However, most people have at least two things they can become top 25% at. What happens if you combine those talents? You end up with something much more special and unique, and you gain a competitive advantage.
If you don’t know what the other thing you should focus on should be, the advice is to get really good at public speaking or selling. If you can do that, those are pretty universal skills, that will get you miles in front of the people trying to be number 1.
Man’s Search for Meaning
The author, Victor Frankl, was a Jewish psychologist and concentration camp survivor in the WW2. While most people perished, Frankl somehow managed to find meaning in his situation.
A lesson worth remembering from his accounts and observations is that people with a purpose in their life, that being anything from a child, a spouse or a life’s project - had a much higher chance of survival than the ones with no purpose.
Often times size and muscle didn’t matter much. The will to live doesn’t come from physical strength, but from a determination to survive to finish you mission in life.
The Subtle Art of Not Giving a F*ck
Defintely the best self-improvement book, completely debunking positive psychology, and replacing it with objective honesty. Awesome lesson?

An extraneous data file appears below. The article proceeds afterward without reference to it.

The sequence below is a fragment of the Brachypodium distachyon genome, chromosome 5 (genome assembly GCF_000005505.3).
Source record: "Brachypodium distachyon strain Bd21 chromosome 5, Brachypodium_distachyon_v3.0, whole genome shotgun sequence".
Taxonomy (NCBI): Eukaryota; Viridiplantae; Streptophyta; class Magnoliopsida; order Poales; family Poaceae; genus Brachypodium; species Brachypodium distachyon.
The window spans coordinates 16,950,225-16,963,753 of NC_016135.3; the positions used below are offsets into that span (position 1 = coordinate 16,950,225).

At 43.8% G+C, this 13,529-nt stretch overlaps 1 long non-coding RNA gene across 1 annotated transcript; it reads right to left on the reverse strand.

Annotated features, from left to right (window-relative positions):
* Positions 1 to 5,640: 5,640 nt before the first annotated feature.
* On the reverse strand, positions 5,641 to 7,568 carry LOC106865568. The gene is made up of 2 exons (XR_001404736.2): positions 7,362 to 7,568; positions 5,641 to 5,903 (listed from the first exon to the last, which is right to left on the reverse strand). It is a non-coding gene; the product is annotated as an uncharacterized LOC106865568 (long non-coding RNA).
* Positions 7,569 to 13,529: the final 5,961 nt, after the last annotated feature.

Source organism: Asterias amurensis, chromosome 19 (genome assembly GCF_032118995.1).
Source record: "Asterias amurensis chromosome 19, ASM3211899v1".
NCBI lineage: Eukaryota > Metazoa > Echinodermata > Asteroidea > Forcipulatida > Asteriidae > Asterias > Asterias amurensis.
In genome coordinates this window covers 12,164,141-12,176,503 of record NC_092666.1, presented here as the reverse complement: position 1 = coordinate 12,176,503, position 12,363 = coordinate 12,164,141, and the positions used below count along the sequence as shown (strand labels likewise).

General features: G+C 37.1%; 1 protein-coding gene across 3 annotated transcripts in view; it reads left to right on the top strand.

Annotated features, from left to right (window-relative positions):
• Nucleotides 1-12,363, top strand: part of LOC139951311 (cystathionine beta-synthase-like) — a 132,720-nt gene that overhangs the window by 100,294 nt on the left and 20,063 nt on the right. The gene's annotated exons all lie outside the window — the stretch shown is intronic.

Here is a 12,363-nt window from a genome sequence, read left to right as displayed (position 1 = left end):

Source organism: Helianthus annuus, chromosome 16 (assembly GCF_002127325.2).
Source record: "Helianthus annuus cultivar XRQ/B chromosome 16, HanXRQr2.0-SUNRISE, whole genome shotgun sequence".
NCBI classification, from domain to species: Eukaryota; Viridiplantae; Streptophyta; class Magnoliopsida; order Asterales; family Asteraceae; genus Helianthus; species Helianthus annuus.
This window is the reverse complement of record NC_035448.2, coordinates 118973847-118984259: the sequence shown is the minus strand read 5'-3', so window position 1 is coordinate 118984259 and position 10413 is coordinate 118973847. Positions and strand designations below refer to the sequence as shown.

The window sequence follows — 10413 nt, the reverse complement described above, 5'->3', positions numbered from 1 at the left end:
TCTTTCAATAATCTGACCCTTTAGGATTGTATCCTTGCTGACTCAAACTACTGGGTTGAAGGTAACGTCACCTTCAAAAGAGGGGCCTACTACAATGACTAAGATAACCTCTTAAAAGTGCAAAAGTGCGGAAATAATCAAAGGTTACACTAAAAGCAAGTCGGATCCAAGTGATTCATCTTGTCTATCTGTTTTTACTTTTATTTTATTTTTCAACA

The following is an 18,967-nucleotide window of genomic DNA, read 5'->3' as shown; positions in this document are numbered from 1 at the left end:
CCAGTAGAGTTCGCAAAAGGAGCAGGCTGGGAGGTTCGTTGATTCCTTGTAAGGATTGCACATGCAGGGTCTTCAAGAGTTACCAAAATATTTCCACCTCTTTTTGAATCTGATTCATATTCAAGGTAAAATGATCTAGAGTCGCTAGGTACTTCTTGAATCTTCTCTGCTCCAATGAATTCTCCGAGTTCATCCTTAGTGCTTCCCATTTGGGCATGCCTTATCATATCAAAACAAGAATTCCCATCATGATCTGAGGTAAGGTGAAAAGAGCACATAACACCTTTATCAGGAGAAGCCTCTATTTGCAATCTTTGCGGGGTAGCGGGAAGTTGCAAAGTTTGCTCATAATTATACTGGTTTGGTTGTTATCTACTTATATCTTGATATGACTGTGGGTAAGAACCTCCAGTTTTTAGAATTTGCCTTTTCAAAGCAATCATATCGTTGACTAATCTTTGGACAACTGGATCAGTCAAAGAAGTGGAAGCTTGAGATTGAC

You are always responsible, for how you deal with things. You reaction to the stuff that happens to you, are completely up to you. Experiment: if you open your door tomorrow and find a orphan left on your door step, you are not responsible for that baby being there … but you are responsible for what happens next.
Thank You for Being Late
This book is about how to survive in the age of acceleration. Because sometimes it feels like the world is spinning faster and faster. Before you figure out how to buy your first Bitcoin, there is already 300 new crypto-currencies that are trending.
But funnily enough, the lesson I think back on when I remember this book is the following sentence. Everyone needs someone to tell them I believe in you.
Contagious: Why Things Catch On
If you work in marketing, your boss have most likely at some point in time, asked you to make viral content. But virality is next to impossible to predict (and often not the best objective for a business).
But Jonas Berger, the author of this book, and his team distilled thousands of pieces of content that had gone viral, and found six principles that makes content more spreadable.